Cold-formed steel (CFS) is the common term for steel products shaped by cold-working processes carried out near room temperature, such as rolling, pressing, stamping, bending, etc. Stock bars and sheets of cold-rolled steel (CRS) are commonly used in all areas of manufacturing. The terms are opposed to hot-formed steel and hot-rolled steel.
Cold-formed steel, especially in the form of thin gauge sheets, is commonly used in the construction industry for structural or non-structural items such as columns, beams, joists, studs, floor decking, built-up sections and other components. Such uses have become more and more popular in the US since their standardization in 1946.
Cold-formed steel building
Cold-formed steel members have been used also in bridges, storage racks, grain bins, car bodies, railway coaches, highway products, transmission towers, transmission poles, drainage facilities, firearms, various types of equipment and others. These types of sections are cold-formed from steel sheet, strip, plate, or flat bar in roll forming machines, by press brake (machine press) or bending operations. The material thicknesses for such thin-walled steel members usually range from 0.0147 in. (0.373 mm) to about ¼ in. (6.35 mm). Steel plates and bars as thick as 1 in. (25.4 mm) can also be cold-formed successfully into structural shapes (AISI, 2007b).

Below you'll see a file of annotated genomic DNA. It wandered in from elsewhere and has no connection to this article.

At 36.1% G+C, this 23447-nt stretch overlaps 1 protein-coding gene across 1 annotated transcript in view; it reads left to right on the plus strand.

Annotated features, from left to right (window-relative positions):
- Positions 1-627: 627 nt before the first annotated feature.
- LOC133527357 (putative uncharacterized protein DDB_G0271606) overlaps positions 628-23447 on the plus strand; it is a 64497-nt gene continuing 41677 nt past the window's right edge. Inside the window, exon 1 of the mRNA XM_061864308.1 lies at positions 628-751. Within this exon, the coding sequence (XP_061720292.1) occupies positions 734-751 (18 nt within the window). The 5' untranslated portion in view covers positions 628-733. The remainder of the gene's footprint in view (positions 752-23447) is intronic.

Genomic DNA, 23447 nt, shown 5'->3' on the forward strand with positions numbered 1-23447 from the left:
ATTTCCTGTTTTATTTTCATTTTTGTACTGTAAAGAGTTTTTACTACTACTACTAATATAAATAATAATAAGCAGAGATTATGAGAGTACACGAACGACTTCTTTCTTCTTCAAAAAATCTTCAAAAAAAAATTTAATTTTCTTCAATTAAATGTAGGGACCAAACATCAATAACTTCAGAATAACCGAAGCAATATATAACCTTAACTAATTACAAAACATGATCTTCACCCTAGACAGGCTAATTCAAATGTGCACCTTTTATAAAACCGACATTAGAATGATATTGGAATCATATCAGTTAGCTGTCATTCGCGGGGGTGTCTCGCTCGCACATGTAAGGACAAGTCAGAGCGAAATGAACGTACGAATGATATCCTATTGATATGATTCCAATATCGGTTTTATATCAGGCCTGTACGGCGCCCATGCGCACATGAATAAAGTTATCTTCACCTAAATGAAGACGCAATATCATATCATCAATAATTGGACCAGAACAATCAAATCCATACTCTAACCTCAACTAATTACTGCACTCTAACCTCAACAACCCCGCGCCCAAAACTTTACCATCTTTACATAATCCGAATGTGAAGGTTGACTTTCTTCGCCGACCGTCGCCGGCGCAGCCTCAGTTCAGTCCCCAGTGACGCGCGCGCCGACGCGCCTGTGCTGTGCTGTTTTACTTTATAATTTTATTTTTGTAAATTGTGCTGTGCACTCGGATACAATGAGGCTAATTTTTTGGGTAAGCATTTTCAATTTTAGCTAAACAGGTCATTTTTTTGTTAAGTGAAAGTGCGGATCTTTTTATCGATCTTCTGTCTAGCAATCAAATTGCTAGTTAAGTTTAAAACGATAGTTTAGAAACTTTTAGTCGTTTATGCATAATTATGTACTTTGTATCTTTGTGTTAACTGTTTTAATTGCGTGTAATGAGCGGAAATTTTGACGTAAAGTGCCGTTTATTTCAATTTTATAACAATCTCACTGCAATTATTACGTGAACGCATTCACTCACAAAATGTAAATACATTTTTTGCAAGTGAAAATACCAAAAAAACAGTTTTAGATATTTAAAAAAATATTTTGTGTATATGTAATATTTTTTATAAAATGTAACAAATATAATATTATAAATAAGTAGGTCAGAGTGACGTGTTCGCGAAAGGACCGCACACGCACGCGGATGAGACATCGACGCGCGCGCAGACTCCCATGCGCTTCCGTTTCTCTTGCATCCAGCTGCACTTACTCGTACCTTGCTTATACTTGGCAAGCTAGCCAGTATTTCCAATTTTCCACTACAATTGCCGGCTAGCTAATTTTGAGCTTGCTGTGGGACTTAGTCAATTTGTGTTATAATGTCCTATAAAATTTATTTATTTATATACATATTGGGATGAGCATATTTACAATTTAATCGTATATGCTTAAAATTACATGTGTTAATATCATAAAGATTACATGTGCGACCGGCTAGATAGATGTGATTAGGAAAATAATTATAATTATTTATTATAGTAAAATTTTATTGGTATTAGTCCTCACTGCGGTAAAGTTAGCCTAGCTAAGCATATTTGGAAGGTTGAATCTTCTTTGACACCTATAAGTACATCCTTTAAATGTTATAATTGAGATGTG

The use of cold-formed steel members in building construction began in the 1850s in both the United States and Great Britain. In the 1920s and 1930s, acceptance of cold-formed steel as a construction material was still limited because there was no adequate design standard and limited information on material use in building codes. One of the first documented uses of cold-formed steel as a building material is the Virginia Baptist Hospital, constructed around 1925 in Lynchburg, Virginia. The walls were load bearing masonry, but the floor system was framed with double back-to-back cold-formed steel lipped channels. According to Chuck Greene, P.E., of Nolen Frisa Associates, the joists were adequate to carry the initial loads and spans, based on current analysis techniques. Greene engineered a recent renovation to the structure and said that for the most part, the joists are still performing well. A site observation during this renovation confirmed that "these joists from the 'roaring twenties' are still supporting loads, over 80 years later!" In the 1940s, Lustron Homes built and sold almost 2500 steel-framed homes, with the framing, finishes, cabinets and furniture made from cold-formed steel.